Frittata with Braised Mustard Greens

January  9, 2014

Each Thursday, Emily Vikre (a.k.a fiveandspice) will be sharing a new way to love breakfast -- because breakfast isn't just the most important meal of the day. It's also the most awesome.

Today: Why frittata is the perfect food -- and how to make it.

Frittata from Food52 

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The reasons to love frittata are many, almost innumerable. So, let me give you just the top four.

One: Frittata is really fun to say. Especially if you roll your R, really give some explosive heft to each syllable, and then elongate the last A. Try it! Frrrittataaaa. You’ll feel sort of like you’re at Hogwarts casting a spell. Probably to cause a chicken to appear and start laying eggs.

Two: Frittata can be eaten for any meal of the day. It is good for breakfast, lunch, or dinner. It’s also good for second breakfast, elevenses, afternoon snack, or with a cold beer while you’re waiting for dinner to be ready.

Three: You can eat frittata warm, cold, or at room temperature and neither taste nor texture will suffer. If only everything were so easy going!

Four: Most of the best frittatas start, as this one did, with leftovers.

As such, to do this properly, you really should double the amount of greens you cook (I’ll let you do the math) and use the first half for dinner. Toss them with a bowlful of pasta and a handful of Parmesan or serve them as a bed for broiled fish with a squeeze of lemon. The spicy, nose tingling mustard greens become mellow and silky when given enough time over heat and can be used here, there, and everywhere. The second half of the greens, then, go into frittata. Just warm them up, pour over your whisked eggs, cook, broil, Frrrrittataaaaa!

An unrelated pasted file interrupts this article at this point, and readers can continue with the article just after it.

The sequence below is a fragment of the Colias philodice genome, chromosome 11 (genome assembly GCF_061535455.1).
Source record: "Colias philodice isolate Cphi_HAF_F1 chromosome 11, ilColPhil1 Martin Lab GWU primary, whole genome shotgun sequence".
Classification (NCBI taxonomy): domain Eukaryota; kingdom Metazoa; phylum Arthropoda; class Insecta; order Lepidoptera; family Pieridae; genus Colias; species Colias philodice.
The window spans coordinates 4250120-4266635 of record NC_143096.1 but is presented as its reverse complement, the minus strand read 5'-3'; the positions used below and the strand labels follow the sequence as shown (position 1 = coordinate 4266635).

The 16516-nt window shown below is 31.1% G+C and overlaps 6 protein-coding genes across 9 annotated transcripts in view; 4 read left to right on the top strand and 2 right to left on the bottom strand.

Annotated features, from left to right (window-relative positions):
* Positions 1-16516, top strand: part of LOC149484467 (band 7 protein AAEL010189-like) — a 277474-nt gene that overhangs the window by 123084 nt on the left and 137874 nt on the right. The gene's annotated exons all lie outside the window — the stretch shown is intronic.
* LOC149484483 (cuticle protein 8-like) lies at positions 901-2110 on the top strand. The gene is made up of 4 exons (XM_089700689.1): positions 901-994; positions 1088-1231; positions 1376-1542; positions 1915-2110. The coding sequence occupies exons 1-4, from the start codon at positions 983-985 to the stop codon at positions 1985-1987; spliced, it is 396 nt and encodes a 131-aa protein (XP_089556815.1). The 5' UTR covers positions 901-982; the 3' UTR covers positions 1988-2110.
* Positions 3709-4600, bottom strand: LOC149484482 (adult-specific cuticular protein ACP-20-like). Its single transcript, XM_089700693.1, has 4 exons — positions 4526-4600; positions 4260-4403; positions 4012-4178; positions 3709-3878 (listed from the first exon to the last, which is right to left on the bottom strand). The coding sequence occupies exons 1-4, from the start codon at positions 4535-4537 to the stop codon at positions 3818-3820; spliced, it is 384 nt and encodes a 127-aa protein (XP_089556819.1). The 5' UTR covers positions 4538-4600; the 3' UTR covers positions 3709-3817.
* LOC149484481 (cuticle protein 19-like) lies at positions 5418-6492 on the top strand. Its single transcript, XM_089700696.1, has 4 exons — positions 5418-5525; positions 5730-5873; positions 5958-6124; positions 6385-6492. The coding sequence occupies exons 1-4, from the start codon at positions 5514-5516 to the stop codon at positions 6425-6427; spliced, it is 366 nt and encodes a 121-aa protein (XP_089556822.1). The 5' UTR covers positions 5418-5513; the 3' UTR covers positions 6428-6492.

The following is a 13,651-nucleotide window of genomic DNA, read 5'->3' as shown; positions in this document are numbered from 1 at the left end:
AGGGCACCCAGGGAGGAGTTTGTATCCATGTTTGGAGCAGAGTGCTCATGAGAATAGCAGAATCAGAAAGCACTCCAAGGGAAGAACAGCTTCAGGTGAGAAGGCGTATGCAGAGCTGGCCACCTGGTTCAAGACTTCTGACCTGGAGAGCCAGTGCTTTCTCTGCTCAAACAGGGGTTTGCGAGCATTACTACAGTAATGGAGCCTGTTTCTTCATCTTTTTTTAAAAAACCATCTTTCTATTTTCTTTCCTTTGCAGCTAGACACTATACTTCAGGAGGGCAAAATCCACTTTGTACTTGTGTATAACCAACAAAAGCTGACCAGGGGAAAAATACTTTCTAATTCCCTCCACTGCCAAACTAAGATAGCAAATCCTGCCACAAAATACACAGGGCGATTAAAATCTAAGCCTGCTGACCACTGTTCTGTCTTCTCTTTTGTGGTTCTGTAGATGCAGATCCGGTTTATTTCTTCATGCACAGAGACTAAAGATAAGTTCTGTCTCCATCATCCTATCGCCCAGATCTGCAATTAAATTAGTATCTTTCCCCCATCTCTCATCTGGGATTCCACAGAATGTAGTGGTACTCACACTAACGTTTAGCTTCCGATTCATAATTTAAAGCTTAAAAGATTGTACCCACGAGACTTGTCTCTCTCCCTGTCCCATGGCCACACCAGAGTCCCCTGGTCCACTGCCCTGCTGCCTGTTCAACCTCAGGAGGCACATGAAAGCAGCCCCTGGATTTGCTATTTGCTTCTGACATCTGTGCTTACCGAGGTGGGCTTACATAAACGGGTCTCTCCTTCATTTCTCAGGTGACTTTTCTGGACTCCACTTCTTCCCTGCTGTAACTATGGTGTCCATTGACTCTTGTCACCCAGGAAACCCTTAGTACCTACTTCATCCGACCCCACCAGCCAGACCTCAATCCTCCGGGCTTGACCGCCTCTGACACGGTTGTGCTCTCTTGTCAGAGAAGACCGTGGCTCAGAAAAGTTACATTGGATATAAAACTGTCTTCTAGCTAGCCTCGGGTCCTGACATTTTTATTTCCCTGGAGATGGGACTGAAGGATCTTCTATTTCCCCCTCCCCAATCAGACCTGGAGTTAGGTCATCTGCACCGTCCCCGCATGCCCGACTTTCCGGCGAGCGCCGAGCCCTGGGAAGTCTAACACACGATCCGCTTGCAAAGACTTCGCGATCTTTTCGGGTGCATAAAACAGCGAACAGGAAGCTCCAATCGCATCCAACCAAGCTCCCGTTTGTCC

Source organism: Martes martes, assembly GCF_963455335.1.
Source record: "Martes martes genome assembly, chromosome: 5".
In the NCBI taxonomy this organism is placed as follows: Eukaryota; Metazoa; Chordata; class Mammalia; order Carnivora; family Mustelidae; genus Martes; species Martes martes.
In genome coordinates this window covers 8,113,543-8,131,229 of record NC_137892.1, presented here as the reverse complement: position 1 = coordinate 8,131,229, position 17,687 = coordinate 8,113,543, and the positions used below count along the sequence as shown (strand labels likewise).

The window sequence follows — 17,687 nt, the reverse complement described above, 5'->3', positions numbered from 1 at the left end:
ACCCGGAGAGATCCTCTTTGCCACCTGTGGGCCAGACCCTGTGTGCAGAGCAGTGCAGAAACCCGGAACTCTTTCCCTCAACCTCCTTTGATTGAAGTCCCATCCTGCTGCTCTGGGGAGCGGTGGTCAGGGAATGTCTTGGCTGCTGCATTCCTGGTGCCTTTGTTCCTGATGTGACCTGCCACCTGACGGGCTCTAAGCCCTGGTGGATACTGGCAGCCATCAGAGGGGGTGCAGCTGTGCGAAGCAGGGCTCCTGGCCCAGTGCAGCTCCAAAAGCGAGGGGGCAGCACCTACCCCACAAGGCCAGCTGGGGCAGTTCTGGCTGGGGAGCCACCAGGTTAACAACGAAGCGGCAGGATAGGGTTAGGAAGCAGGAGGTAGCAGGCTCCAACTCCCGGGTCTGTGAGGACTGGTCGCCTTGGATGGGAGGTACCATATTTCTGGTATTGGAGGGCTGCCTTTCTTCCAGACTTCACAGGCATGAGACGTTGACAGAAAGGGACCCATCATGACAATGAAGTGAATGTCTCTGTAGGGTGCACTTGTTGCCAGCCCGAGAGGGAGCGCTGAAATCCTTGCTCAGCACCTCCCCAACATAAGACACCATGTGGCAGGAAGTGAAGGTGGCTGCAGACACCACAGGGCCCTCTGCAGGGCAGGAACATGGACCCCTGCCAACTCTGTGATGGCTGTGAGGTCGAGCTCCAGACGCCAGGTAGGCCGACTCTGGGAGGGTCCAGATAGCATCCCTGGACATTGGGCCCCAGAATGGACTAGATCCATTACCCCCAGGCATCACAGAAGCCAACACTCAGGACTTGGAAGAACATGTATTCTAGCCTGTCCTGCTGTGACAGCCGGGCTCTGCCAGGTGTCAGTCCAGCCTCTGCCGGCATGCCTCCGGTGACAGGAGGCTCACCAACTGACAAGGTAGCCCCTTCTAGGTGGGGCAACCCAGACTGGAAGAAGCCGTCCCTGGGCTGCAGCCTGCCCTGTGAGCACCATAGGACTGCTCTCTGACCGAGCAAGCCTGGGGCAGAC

Frittata from Food52

Frittata with Braised Mustard Greens

Serves 4 to 6

2 tablespoons olive oil
1/2 large yellow onion, thinly sliced
2 cloves garlic, thinly sliced
A pinch of red pepper flakes
1/2 pound mustard greens (or kale) stemmed and cut/torn into bite-sized pieces
1 teaspoon lemon juice
Salt and freshly ground pepper
10 large eggs

See the full recipe (and save and print it) here.

Photos by Emily Vikre

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  • cucina di mammina
    cucina di mammina
  • aargersi
  • Alice Gardner
    Alice Gardner
  • fiveandspice
I like to say I'm a lazy iron chef (I just cook with what I have around), renegade nutritionist, food policy wonk, and inveterate butter and cream enthusiast! My husband and I own a craft distillery in Northern Minnesota called Vikre Distillery (, where I claimed the title, "arbiter of taste." I also have a doctorate in food policy, for which I studied the changes in diet and health of new immigrants after they come to the United States. I myself am a Norwegian-American dual citizen. So I have a lot of Scandinavian pride, which especially shines through in my cooking on special holidays. Beyond loving all facets of food, I'm a Renaissance woman (translation: bad at focusing), dabbling in a variety of artistic and scientific endeavors.


cucina D. January 11, 2014
Frittata was one of the first foods I learned to cook as a child, my parents made so many variations I cannot even count them. Favorites are vegetable and mushroom combos and my father's version made with leftover spaghetti and vegetables. We eat them at all times of the day and night. Thank you for honoring one of my favorite cultural foods from my home country of Italia.
fiveandspice January 13, 2014
Yes! The variations are infinite - and so good!
aargersi January 9, 2014

(Jeff Dunham and Peanut)
fiveandspice January 10, 2014
Alice G. January 9, 2014
I make fritatta so much it is shameful because it is so easy to throw together after I get home from work. It it bad to enjoy leftover-using recipes more than the leftover-making ones? Because between fritatta, fried rice and quiche, I think I do.
Also, fritatta IS so much fun to say!
fiveandspice January 10, 2014
I don't think it's bad, I think it's awesome. That's what cooking is about!